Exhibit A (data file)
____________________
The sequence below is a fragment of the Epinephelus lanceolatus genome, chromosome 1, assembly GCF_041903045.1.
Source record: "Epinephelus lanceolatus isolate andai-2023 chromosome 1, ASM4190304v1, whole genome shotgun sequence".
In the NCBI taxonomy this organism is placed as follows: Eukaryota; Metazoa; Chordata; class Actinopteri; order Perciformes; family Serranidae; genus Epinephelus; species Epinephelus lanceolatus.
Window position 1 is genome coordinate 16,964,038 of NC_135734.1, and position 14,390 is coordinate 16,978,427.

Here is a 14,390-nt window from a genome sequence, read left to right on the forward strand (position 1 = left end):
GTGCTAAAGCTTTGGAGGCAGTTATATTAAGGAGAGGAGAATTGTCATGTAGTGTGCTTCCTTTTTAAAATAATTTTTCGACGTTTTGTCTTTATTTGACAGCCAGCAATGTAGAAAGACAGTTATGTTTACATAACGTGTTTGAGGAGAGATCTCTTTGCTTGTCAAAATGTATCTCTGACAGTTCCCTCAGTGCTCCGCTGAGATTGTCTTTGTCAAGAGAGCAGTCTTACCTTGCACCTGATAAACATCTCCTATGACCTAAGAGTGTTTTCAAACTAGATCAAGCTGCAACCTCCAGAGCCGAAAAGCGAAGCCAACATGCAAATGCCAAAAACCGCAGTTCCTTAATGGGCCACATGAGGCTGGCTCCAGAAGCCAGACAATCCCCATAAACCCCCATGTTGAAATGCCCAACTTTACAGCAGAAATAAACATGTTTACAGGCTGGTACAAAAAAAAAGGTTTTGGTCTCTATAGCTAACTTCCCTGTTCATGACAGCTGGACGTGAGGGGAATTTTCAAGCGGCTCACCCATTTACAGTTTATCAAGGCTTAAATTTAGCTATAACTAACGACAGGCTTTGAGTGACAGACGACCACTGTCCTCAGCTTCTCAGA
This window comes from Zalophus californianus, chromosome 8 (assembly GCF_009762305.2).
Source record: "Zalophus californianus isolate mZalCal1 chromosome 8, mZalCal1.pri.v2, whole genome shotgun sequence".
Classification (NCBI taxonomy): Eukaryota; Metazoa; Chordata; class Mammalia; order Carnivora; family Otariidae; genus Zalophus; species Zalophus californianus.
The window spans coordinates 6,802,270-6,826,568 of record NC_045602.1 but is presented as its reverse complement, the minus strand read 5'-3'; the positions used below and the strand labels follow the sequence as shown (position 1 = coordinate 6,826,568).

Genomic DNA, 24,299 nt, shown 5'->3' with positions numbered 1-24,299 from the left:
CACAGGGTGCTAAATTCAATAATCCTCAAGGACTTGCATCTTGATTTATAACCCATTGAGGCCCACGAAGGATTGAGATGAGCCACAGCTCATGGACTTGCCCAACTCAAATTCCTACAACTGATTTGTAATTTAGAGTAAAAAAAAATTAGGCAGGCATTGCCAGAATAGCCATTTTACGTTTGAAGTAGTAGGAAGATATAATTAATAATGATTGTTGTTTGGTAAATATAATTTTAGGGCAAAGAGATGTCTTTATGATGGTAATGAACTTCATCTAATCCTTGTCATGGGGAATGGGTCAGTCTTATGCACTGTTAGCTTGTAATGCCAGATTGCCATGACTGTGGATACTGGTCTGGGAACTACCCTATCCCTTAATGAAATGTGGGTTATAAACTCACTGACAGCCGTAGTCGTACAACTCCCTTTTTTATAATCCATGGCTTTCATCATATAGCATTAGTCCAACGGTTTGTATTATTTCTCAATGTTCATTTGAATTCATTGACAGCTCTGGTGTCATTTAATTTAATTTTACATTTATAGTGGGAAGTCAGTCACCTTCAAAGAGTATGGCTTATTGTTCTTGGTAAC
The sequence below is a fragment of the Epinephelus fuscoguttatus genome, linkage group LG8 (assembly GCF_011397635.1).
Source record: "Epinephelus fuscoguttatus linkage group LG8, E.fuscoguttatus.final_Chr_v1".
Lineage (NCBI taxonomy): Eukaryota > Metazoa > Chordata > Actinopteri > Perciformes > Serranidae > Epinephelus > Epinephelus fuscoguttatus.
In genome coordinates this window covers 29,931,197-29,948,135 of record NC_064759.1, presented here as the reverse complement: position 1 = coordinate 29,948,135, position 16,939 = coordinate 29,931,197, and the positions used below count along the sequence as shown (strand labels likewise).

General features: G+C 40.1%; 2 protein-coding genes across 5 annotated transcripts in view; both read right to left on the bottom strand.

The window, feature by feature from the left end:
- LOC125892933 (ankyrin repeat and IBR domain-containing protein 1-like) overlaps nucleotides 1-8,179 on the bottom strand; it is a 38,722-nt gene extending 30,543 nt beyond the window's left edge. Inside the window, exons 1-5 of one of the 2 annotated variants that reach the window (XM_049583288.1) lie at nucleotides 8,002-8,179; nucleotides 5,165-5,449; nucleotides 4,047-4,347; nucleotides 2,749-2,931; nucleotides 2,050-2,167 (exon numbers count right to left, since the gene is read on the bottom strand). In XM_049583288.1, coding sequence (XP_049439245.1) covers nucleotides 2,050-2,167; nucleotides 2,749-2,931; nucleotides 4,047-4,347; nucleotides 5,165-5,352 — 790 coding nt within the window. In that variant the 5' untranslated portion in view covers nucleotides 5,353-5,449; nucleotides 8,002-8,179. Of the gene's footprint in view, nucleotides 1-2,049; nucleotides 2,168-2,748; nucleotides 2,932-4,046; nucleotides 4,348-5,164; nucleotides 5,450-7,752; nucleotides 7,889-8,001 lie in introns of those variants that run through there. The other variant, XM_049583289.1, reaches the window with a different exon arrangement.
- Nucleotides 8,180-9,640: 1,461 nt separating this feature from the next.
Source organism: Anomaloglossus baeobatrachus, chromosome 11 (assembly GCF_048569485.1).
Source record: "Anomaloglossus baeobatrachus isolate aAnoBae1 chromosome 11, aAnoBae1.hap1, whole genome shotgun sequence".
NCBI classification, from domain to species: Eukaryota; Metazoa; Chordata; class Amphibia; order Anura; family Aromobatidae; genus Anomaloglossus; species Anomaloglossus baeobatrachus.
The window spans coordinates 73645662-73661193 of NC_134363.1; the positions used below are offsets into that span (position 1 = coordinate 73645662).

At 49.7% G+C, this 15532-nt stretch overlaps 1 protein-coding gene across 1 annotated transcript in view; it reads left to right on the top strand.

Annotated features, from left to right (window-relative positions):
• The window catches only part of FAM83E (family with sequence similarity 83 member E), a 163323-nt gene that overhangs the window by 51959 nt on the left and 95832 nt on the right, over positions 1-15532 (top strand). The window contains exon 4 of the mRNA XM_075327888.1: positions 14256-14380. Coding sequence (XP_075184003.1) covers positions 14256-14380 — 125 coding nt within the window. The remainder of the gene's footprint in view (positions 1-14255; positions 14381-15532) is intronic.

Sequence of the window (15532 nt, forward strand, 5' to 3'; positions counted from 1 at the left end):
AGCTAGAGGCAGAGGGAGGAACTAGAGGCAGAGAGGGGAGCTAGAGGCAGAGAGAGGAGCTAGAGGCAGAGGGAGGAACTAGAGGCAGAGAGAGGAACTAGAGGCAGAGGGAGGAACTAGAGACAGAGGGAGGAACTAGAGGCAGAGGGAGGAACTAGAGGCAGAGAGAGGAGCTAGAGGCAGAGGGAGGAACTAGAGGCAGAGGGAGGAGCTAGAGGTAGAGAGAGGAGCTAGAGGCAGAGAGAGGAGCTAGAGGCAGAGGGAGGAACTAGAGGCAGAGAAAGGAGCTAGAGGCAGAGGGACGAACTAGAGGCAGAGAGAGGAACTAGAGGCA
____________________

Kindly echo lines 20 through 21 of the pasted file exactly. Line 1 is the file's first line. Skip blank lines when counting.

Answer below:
- Nucleotides 8,180-9,640: 1,461 nt separating this feature from the next.
Source organism: Anomaloglossus baeobatrachus, chromosome 11 (assembly GCF_048569485.1).